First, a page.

21 Nov Gratitude: Astounded by Wonder
Happy Thanksgiving! Gratitude is a deeply spiritual discipline, one that people of faith all around the world are encouraged to practice regularly. But I am still glad we have a special day devoted to gratitude in the United States. Yes, it is also a day devoted to the gathering of family and friends, feasting on turkey and dressing, and perhaps a game of flag football, weather permitting. But, the day invites us to pause and reflect on the generosity that continually floods our lives.
Our schedules can be so busy, so crowded with commitments and responsibilities, events and activities, that many blessings sit right under our noses, yet we are oblivious to them. As a result, our days are devoid of the thankfulness that would permeate our lives with meaning, perspective and joy. When was the last time you breathed a sigh of gratitude for your five senses? For your neighborhood garbage service and the workers who haul your trash away? For the medicine that keeps your blood pressure regulated? For those who tend and teach our children? When was the last time you consciously thought about what a gift it is that our libraries are stocked with books—and that we’ve been taught how to read them? I could go on and on and on and on and on……and so could you. Our lives are overflowing with gifts and goodness for which giving thanks is the only reasonable and logical response.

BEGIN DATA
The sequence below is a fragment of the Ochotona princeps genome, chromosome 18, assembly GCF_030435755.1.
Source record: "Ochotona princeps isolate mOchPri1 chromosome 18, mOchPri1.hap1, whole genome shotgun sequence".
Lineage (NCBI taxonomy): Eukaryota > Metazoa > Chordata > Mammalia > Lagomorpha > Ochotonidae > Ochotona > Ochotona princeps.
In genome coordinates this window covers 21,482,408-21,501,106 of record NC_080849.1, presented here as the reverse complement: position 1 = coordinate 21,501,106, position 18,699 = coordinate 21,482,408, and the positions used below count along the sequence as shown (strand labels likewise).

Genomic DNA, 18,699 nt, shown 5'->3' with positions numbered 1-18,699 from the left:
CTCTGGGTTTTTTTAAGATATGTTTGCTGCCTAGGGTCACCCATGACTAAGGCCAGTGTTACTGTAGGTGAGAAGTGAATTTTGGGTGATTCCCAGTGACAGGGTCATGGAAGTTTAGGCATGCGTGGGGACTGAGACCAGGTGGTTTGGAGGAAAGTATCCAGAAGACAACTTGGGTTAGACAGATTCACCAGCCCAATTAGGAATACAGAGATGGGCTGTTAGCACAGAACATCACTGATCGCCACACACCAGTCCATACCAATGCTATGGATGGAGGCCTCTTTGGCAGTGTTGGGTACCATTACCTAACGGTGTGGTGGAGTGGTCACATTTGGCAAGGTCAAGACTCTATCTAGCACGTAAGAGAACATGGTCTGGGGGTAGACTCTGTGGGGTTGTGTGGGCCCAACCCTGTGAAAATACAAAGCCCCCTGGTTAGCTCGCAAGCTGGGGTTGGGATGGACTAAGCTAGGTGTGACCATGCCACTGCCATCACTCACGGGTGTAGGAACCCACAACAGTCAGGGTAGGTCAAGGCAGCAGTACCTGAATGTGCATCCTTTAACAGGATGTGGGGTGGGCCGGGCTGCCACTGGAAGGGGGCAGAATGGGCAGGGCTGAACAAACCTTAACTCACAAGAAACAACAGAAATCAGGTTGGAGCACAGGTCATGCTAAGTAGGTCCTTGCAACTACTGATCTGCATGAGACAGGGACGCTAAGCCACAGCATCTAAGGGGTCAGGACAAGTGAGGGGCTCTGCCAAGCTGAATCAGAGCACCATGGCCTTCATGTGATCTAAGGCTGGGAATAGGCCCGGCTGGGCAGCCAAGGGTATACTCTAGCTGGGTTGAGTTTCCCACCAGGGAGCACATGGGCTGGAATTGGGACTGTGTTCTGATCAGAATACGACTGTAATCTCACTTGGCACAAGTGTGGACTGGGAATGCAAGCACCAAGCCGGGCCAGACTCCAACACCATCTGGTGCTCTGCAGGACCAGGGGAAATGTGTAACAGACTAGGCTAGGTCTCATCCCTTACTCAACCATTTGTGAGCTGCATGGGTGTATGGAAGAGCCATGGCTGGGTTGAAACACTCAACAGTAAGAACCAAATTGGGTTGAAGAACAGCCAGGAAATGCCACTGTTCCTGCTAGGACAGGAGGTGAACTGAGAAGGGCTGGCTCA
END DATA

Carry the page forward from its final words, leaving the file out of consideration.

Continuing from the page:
Scripture is full of psalms of thanks, and through the centuries many hymns have been added to express our gratitude for the bounty we enjoy. One of my favorites is a relatively new hymn, as the words were written less than 50 years ago. We sang it this past Sunday in our worship, and I share it with you today as a wonderful way to say “thank you” to our generous Creator.
For the Fruit of All Creation
For the fruit of all creation, thanks be to God.
For the gifts to every nation, thanks be to God.
For the plowing, sowing, reaping, silent growth while we are sleeping,
future needs in earth’s safekeeping, thanks be to God.
In the just reward of labor, God’s will be done.
In the help we give our neighbor, God’s will be done.
In our worldwide task of caring for the hungry and despairing,
in the harvests we are sharing, God’s will be done.
For the harvests of the Spirit, thanks be to God.
For the good we all inherit, thanks be to God.
For the wonders that astound us, for the truths that still confound us,
most of all that love has found us, thanks be to God.
It is my prayer for you that you are still astounded by wonder, confounded by truth, and that you know the love of God who constantly seeks those who may be found.